Milan is still a city made of stone and iron, stucco and bronze, stained glass, mosaics and ceramics. It is the Milan of Liberty, the instantly recognisable Art Nouveau style, innovative in the use of materials, which became popular at the beginning of the 20th century. Milan is the result of the inspiration and creativity of architects, artists and craftsmen such as Giuseppe Sommaruga or Alessandro Mazzucotelli, who gave a new face to the city, promoting a stylistic evolution in step with historical, social and economic changes and with the commercial and industrial bourgeoisie, who were eager to show off their wealth through new and striking building.
Many buildings scattered around the city deserve to be rediscovered. This can by done if you look up as you walk, looking out for decorations, floral and plant friezes made on glass or with wrought iron, painted ceramics on facades and imaginative, delicate shapes, sometimes a little repetitive but nonetheless showing extraordinary skill in execution. It is a distinctive style that had a short but fruitful life. Most of the Art Nouveau architecture and decorations are located in the central areas of Milan, where the buildings still bear the names of the first owners. One of the most representative is Casa Galimberti. Built between 1902 and 1905, it is a superb example of the use of decorative majolica and wrought iron. The external surface of the building is covered with painted tiles which, like a mosaic, outline male and female figures in an intertwining of flowering and luxuriant plants: a decorative set of great visual impact. Casa Campanini, designed in 1906, also combines polychrome glass, wrought iron, frescoes inside, and modelled concrete. The use of cement was frequent because it represented a continuation of the traditional use of stucco but in an innovative key. The Civic Aquarium, created for the 1906 Universal Exposition in Milan, deserves mentioning. It represents one of the major expressions of Art Nouveau with its depiction of the marine and underwater world through friezes, ceramics and sculptures.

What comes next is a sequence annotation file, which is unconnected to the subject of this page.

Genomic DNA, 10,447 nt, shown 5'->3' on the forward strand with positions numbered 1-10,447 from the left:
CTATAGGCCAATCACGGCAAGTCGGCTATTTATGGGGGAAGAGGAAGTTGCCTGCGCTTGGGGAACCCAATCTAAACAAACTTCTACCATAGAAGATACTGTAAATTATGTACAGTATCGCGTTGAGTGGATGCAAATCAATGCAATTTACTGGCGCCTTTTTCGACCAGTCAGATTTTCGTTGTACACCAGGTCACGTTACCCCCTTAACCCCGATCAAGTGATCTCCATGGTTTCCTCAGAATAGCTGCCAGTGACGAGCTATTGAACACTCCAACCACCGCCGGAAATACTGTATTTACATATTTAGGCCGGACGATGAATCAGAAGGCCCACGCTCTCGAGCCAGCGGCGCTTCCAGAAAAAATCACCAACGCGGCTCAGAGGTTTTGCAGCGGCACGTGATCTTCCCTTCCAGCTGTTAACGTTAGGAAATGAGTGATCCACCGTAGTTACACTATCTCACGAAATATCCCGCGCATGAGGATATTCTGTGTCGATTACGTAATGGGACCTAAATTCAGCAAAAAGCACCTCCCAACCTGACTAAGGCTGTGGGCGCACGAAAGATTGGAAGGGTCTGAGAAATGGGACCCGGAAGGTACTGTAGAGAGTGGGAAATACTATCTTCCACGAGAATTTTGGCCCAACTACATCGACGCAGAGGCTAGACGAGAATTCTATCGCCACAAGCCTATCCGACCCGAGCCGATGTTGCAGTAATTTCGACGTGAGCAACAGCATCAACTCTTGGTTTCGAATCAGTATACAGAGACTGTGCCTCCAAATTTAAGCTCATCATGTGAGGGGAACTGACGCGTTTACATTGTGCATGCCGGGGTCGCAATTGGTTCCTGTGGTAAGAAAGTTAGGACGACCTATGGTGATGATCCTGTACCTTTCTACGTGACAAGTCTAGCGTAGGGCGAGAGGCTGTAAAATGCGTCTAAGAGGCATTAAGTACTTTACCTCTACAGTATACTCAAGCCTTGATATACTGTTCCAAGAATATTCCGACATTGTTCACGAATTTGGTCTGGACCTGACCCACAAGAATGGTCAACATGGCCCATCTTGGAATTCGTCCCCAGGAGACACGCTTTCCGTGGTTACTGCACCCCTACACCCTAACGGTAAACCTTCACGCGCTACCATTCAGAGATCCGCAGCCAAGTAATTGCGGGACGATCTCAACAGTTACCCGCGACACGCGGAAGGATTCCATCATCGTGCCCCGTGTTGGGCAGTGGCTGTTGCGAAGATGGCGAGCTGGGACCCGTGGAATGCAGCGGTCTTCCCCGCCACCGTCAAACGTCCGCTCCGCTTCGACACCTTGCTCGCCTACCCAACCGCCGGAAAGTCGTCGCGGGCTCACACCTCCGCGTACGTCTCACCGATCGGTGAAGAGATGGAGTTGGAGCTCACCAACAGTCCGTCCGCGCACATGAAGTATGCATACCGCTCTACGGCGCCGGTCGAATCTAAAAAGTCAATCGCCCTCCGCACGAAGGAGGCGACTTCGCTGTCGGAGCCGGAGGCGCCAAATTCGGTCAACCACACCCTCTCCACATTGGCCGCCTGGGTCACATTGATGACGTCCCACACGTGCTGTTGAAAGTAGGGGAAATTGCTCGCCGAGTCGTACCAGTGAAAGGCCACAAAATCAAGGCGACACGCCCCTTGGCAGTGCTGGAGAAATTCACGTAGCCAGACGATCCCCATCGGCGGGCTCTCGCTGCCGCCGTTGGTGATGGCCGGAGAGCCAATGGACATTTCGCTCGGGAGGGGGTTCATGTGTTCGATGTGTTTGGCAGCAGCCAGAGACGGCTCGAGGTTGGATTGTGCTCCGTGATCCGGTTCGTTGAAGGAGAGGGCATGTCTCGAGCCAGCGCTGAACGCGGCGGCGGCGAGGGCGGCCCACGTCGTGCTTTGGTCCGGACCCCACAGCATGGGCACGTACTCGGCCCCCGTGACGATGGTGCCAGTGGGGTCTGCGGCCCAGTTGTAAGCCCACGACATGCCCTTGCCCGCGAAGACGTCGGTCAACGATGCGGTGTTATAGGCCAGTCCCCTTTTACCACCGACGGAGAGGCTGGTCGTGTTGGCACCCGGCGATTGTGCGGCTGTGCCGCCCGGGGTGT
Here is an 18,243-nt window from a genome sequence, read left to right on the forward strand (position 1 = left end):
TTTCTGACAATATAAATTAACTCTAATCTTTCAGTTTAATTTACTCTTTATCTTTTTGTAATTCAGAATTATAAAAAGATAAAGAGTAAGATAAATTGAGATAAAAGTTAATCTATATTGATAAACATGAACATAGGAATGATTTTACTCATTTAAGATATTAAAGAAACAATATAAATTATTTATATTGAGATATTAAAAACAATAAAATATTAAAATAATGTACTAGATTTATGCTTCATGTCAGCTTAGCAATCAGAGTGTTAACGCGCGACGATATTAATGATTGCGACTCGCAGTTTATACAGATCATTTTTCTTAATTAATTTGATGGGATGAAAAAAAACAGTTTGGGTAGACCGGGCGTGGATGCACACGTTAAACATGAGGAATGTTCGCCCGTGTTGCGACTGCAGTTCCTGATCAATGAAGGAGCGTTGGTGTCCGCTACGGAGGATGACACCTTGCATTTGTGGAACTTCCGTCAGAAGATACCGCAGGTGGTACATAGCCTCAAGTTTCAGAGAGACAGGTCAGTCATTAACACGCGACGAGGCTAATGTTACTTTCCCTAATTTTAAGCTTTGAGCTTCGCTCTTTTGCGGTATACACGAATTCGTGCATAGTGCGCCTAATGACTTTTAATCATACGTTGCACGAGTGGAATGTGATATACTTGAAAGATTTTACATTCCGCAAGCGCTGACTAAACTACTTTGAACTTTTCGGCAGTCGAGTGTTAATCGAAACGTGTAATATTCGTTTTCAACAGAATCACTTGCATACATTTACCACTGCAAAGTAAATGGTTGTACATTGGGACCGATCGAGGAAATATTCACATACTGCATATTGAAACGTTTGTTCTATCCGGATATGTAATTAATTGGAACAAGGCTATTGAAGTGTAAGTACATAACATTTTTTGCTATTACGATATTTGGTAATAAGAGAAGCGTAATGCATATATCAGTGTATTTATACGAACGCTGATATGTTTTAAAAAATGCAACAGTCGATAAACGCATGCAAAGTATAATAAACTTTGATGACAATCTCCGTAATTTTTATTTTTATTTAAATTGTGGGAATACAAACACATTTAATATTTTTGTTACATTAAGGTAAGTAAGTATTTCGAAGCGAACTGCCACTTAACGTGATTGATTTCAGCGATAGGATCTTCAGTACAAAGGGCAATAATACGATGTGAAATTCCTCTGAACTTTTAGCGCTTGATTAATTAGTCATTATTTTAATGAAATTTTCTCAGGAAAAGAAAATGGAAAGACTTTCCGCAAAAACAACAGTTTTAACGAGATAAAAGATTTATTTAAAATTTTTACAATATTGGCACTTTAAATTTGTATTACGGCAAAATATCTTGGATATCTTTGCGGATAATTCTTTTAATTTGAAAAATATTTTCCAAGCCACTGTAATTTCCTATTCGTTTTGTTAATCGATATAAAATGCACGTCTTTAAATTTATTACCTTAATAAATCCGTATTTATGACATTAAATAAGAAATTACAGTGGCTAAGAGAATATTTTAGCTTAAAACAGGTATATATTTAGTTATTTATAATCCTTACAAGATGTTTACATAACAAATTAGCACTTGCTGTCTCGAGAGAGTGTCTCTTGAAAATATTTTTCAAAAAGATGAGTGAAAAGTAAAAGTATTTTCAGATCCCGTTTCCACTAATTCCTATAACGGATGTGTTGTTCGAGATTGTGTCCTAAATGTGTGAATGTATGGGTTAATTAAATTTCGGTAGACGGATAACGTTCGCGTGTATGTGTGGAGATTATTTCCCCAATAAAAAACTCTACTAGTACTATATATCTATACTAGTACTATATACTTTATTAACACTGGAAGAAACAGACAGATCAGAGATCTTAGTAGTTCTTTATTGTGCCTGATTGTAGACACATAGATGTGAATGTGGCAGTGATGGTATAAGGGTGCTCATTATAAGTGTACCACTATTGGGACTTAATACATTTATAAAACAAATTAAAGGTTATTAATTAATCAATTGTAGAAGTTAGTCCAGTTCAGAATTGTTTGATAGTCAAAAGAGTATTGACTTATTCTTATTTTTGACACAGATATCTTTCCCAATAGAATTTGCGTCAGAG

The city’s Monumental Cemetery is a true open-air sculpture museum. Friezes, mosaics and polychrome marbles were often used in an imaginative way to decorate the tombs of the wealthy middle class, eager to show their prestige in their final resting place. By around 1915 the Liberty period was ending. As a final example, I would mention a 1910 Art Nouveau building, Casa Sartorio, which is in the shape of an iron. So Milan, like New York, has its own small ‘Flatiron Building’! Liberty in Milan represents a curious and interesting artistic itinerary within a city in constant evolution, which today sees the rise of modern glass and steel skyscrapers. But that’s another story.
Volume 35 no 2 November / December 2020